Preview of Different with You

Two more appointments then I can hand the cases over to my colleague and grab a much-needed alcoholic drink away from this place.

My eyes gather the necessary information from the chart as I walk into exam room two.

“Hi, Mr. and Mrs. Kade, what brings Brownie in today?” I smile and my eyes peer up from the chart expecting to see the couple I’ve known my whole life.

Instead, I almost gasp from a surge of electricity immediately shooting through me.

“Lu-cas?” There is definitely confusion in my voice as I slur out his name. My confusion is logical in this situation.

“Abby?” He is equally puzzled as he leans against the table, holding the small brown poodle in place.

In front of me I see the man I remember as my teenage dream. He is still medium height with sandy brown hair, matching eyes, and he seems to have filled out nicely. The button-down baby-blue shirt, jeans, and clean shave complement that grin that has undoubtedly melted many hearts. Throw in the doctor title that I’m sure he is proud of and this man is certifiable dreamy.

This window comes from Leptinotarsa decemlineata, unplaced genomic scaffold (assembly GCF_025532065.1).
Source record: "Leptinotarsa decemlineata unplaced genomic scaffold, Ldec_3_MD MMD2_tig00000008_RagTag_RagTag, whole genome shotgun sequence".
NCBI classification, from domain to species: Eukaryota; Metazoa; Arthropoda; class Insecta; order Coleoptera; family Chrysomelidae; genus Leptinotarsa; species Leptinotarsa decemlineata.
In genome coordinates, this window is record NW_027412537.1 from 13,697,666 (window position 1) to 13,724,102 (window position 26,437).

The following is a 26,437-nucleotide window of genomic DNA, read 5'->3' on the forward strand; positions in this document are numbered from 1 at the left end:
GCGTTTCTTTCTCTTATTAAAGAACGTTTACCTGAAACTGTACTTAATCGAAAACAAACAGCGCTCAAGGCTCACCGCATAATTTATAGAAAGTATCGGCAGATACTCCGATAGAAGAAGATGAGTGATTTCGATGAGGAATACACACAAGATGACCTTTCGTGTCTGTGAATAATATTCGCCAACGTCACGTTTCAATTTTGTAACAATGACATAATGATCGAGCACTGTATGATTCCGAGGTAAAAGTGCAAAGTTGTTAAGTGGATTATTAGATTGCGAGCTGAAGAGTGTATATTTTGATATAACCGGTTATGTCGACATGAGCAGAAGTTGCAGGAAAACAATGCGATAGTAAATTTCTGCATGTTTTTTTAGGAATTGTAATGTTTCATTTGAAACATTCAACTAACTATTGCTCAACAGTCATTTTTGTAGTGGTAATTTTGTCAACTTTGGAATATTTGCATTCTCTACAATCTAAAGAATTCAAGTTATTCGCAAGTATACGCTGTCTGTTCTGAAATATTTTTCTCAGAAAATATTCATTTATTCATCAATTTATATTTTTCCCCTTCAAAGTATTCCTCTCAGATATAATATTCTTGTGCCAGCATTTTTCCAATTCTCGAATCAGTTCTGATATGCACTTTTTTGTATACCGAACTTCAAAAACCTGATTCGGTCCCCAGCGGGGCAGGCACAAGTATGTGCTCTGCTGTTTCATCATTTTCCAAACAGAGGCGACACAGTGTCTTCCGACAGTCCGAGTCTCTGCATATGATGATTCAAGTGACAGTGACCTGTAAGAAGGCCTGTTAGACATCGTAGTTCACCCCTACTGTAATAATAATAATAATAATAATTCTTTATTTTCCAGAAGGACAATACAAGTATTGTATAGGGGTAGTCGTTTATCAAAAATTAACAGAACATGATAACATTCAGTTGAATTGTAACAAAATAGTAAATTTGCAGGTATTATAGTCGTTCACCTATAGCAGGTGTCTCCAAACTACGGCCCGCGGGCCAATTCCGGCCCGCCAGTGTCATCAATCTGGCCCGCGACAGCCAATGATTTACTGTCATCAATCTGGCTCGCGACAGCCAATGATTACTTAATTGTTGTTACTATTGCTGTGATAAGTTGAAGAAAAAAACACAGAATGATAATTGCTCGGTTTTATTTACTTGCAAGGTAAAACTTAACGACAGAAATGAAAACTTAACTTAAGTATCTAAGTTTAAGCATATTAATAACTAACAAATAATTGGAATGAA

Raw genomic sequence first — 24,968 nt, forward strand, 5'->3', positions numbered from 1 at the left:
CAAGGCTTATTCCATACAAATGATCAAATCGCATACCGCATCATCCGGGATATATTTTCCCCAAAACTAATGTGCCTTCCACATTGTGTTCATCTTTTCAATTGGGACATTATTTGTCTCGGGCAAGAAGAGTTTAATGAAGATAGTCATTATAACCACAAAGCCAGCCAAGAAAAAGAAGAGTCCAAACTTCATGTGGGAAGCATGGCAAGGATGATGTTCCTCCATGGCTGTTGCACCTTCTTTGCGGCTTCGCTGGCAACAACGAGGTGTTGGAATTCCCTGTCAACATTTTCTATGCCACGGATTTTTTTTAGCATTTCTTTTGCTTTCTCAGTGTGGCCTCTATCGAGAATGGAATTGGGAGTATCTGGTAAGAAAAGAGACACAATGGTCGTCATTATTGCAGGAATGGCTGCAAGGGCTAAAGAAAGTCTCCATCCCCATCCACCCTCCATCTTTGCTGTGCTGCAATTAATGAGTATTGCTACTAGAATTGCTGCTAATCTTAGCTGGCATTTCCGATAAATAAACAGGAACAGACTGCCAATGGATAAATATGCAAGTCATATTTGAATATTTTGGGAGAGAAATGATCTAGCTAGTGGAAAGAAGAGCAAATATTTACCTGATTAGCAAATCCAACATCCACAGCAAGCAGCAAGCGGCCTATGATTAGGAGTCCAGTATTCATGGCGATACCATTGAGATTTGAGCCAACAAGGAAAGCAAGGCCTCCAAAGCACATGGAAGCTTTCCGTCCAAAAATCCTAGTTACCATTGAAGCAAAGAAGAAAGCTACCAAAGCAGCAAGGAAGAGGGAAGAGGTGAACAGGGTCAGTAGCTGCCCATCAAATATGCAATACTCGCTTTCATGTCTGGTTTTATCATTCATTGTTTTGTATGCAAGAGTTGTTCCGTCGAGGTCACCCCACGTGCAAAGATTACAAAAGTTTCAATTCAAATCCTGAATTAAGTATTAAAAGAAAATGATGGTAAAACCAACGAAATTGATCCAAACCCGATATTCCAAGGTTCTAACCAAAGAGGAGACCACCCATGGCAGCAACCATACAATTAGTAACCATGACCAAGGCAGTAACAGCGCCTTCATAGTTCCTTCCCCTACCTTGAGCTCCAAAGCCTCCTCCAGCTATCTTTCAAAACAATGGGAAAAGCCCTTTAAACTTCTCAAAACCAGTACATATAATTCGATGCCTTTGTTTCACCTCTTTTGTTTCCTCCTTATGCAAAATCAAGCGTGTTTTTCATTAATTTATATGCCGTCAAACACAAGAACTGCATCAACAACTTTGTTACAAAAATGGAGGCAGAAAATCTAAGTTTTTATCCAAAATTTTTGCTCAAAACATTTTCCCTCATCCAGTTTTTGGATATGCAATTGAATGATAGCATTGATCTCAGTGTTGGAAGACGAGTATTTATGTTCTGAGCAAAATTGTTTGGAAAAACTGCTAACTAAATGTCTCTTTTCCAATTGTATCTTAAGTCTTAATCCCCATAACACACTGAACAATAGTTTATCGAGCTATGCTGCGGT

Lucas standing in front of me is most certainly a surprise that gives me an extra dose of adrenaline. Screw any drink that I may have thought I needed as I am now 100% awake.

Words. I need words. Must speak words.

Clearing my throat, I say, “I was expecting to see your parents.” I pet the dog, yet my eyes remain on the human.